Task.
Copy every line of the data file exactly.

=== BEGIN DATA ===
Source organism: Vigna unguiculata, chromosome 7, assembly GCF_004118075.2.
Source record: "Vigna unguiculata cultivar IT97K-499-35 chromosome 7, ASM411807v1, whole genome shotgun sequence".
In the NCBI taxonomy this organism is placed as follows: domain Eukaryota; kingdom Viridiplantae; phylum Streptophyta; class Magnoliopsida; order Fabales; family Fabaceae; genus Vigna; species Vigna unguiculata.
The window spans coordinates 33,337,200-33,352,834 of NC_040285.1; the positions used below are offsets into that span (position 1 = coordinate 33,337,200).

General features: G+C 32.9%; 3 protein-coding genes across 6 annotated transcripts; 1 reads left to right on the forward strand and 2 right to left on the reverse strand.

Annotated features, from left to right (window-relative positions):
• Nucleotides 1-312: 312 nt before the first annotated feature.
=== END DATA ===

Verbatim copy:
Source organism: Vigna unguiculata, chromosome 7, assembly GCF_004118075.2.
Source record: "Vigna unguiculata cultivar IT97K-499-35 chromosome 7, ASM411807v1, whole genome shotgun sequence".
In the NCBI taxonomy this organism is placed as follows: domain Eukaryota; kingdom Viridiplantae; phylum Streptophyta; class Magnoliopsida; order Fabales; family Fabaceae; genus Vigna; species Vigna unguiculata.
The window spans coordinates 33,337,200-33,352,834 of NC_040285.1; the positions used below are offsets into that span (position 1 = coordinate 33,337,200).

General features: G+C 32.9%; 3 protein-coding genes across 6 annotated transcripts; 1 reads left to right on the forward strand and 2 right to left on the reverse strand.

Annotated features, from left to right (window-relative positions):
• Nucleotides 1-312: 312 nt before the first annotated feature.